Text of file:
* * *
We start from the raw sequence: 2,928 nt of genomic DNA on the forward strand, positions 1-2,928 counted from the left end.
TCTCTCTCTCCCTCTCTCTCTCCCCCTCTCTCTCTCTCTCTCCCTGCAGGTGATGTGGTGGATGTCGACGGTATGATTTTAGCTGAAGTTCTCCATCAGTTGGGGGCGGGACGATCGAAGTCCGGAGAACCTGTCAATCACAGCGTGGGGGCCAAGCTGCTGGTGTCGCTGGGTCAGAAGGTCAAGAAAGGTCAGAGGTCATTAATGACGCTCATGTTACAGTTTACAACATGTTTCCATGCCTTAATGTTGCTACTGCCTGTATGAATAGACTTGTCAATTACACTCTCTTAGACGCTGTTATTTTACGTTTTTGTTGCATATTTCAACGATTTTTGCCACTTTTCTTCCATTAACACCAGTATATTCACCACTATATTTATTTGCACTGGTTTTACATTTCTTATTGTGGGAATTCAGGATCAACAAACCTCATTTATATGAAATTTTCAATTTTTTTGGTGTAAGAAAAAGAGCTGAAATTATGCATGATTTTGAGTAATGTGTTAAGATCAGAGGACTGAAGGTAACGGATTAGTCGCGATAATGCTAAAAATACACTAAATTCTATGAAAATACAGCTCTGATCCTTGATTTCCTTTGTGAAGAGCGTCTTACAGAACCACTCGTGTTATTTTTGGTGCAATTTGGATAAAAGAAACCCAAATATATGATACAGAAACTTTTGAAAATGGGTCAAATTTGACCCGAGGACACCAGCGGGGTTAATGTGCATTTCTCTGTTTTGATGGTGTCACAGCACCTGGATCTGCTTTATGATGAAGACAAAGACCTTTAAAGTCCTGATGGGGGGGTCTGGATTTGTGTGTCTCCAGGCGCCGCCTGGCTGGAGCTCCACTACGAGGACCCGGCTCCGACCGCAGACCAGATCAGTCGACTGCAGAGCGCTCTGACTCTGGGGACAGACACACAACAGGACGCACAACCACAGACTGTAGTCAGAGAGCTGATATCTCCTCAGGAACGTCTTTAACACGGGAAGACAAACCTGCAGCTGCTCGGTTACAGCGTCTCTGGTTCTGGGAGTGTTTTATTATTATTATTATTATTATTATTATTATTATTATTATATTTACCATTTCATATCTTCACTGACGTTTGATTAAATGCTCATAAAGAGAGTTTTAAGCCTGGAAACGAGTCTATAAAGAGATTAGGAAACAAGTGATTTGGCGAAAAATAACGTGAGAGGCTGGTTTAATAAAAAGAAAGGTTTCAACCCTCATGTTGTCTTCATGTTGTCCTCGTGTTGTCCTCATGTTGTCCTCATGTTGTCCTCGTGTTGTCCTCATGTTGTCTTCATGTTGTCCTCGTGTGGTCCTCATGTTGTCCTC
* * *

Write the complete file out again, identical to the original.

We start from the raw sequence: 2,928 nt of genomic DNA on the forward strand, positions 1-2,928 counted from the left end.
TCTCTCTCTCCCTCTCTCTCTCCCCCTCTCTCTCTCTCTCTCCCTGCAGGTGATGTGGTGGATGTCGACGGTATGATTTTAGCTGAAGTTCTCCATCAGTTGGGGGCGGGACGATCGAAGTCCGGAGAACCTGTCAATCACAGCGTGGGGGCCAAGCTGCTGGTGTCGCTGGGTCAGAAGGTCAAGAAAGGTCAGAGGTCATTAATGACGCTCATGTTACAGTTTACAACATGTTTCCATGCCTTAATGTTGCTACTGCCTGTATGAATAGACTTGTCAATTACACTCTCTTAGACGCTGTTATTTTACGTTTTTGTTGCATATTTCAACGATTTTTGCCACTTTTCTTCCATTAACACCAGTATATTCACCACTATATTTATTTGCACTGGTTTTACATTTCTTATTGTGGGAATTCAGGATCAACAAACCTCATTTATATGAAATTTTCAATTTTTTTGGTGTAAGAAAAAGAGCTGAAATTATGCATGATTTTGAGTAATGTGTTAAGATCAGAGGACTGAAGGTAACGGATTAGTCGCGATAATGCTAAAAATACACTAAATTCTATGAAAATACAGCTCTGATCCTTGATTTCCTTTGTGAAGAGCGTCTTACAGAACCACTCGTGTTATTTTTGGTGCAATTTGGATAAAAGAAACCCAAATATATGATACAGAAACTTTTGAAAATGGGTCAAATTTGACCCGAGGACACCAGCGGGGTTAATGTGCATTTCTCTGTTTTGATGGTGTCACAGCACCTGGATCTGCTTTATGATGAAGACAAAGACCTTTAAAGTCCTGATGGGGGGGTCTGGATTTGTGTGTCTCCAGGCGCCGCCTGGCTGGAGCTCCACTACGAGGACCCGGCTCCGACCGCAGACCAGATCAGTCGACTGCAGAGCGCTCTGACTCTGGGGACAGACACACAACAGGACGCACAACCACAGACTGTAGTCAGAGAGCTGATATCTCCTCAGGAACGTCTTTAACACGGGAAGACAAACCTGCAGCTGCTCGGTTACAGCGTCTCTGGTTCTGGGAGTGTTTTATTATTATTATTATTATTATTATTATTATTATTATTATATTTACCATTTCATATCTTCACTGACGTTTGATTAAATGCTCATAAAGAGAGTTTTAAGCCTGGAAACGAGTCTATAAAGAGATTAGGAAACAAGTGATTTGGCGAAAAATAACGTGAGAGGCTGGTTTAATAAAAAGAAAGGTTTCAACCCTCATGTTGTCTTCATGTTGTCCTCGTGTTGTCCTCATGTTGTCCTCATGTTGTCCTCGTGTTGTCCTCATGTTGTCTTCATGTTGTCCTCGTGTGGTCCTCATGTTGTCCTC